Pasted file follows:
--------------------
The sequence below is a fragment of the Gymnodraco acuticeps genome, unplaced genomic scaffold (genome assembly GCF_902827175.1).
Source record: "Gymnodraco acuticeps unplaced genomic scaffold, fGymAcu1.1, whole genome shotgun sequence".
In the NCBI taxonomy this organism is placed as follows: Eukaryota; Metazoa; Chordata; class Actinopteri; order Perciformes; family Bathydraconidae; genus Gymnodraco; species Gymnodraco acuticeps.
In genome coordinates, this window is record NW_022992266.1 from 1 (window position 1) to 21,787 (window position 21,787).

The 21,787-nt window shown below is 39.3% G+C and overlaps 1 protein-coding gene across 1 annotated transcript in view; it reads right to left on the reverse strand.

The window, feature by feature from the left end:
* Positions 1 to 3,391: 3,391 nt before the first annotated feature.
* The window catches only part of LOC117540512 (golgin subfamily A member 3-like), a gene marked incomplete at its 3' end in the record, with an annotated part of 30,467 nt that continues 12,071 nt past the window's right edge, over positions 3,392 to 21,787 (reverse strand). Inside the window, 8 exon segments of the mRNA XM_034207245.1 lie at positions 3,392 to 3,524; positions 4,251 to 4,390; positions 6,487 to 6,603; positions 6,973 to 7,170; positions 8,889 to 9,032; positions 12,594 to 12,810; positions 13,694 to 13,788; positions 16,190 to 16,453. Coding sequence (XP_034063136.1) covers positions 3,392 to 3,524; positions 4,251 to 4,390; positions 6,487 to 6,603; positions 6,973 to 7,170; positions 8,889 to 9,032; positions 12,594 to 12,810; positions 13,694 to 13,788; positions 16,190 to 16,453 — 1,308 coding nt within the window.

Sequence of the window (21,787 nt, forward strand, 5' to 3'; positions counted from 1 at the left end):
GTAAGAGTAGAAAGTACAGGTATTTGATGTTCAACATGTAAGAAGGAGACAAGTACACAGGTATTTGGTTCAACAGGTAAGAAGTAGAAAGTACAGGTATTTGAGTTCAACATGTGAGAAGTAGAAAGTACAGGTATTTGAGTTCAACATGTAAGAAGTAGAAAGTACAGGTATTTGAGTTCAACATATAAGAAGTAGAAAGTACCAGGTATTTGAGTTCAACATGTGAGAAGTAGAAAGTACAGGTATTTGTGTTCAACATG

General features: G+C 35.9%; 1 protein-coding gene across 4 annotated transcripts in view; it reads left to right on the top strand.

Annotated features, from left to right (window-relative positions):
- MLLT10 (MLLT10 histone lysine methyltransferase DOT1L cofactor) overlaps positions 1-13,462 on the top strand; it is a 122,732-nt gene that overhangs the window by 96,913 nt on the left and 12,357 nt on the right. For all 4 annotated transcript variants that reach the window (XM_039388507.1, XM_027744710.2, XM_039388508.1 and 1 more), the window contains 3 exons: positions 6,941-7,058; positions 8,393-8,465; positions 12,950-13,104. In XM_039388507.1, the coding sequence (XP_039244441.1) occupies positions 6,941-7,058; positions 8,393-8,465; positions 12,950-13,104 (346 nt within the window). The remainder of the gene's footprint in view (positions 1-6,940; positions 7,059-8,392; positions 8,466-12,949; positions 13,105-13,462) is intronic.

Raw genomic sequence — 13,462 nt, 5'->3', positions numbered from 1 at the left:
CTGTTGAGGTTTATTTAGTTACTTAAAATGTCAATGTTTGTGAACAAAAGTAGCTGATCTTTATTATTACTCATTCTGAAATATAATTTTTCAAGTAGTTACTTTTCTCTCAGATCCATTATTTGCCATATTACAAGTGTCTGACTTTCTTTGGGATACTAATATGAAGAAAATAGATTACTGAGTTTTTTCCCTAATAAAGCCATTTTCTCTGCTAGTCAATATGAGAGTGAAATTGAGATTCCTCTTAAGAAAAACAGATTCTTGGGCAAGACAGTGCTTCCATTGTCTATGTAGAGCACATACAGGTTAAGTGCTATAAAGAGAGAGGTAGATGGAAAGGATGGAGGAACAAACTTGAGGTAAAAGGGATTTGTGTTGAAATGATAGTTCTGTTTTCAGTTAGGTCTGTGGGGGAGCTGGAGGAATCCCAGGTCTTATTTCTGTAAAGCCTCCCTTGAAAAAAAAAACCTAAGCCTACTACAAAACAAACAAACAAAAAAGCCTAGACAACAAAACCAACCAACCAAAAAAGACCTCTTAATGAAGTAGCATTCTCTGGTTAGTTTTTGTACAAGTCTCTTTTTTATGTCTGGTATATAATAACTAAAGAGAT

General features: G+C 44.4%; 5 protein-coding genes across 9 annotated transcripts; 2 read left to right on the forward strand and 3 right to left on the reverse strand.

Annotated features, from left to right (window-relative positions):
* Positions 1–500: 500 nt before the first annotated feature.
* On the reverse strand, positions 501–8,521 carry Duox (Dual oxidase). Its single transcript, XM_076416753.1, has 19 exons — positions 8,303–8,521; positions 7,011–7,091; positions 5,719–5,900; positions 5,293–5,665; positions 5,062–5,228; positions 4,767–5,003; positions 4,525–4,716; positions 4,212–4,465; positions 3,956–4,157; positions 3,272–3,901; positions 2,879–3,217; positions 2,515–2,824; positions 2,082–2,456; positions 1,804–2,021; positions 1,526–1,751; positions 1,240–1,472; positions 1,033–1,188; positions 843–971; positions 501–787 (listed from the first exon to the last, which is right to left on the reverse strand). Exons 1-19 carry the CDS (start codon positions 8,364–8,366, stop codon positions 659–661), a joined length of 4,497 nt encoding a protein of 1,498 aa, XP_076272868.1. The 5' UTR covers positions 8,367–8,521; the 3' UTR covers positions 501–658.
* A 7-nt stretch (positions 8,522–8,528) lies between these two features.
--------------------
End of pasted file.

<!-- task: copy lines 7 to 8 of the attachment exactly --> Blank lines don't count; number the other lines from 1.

* Positions 1 to 3,391: 3,391 nt before the first annotated feature.
* The window catches only part of LOC117540512 (golgin subfamily A member 3-like), a gene marked incomplete at its 3' end in the record, with an annotated part of 30,467 nt that continues 12,071 nt past the window's right edge, over positions 3,392 to 21,787 (reverse strand). Inside the window, 8 exon segments of the mRNA XM_034207245.1 lie at positions 3,392 to 3,524; positions 4,251 to 4,390; positions 6,487 to 6,603; positions 6,973 to 7,170; positions 8,889 to 9,032; positions 12,594 to 12,810; positions 13,694 to 13,788; positions 16,190 to 16,453. Coding sequence (XP_034063136.1) covers positions 3,392 to 3,524; positions 4,251 to 4,390; positions 6,487 to 6,603; positions 6,973 to 7,170; positions 8,889 to 9,032; positions 12,594 to 12,810; positions 13,694 to 13,788; positions 16,190 to 16,453 — 1,308 coding nt within the window.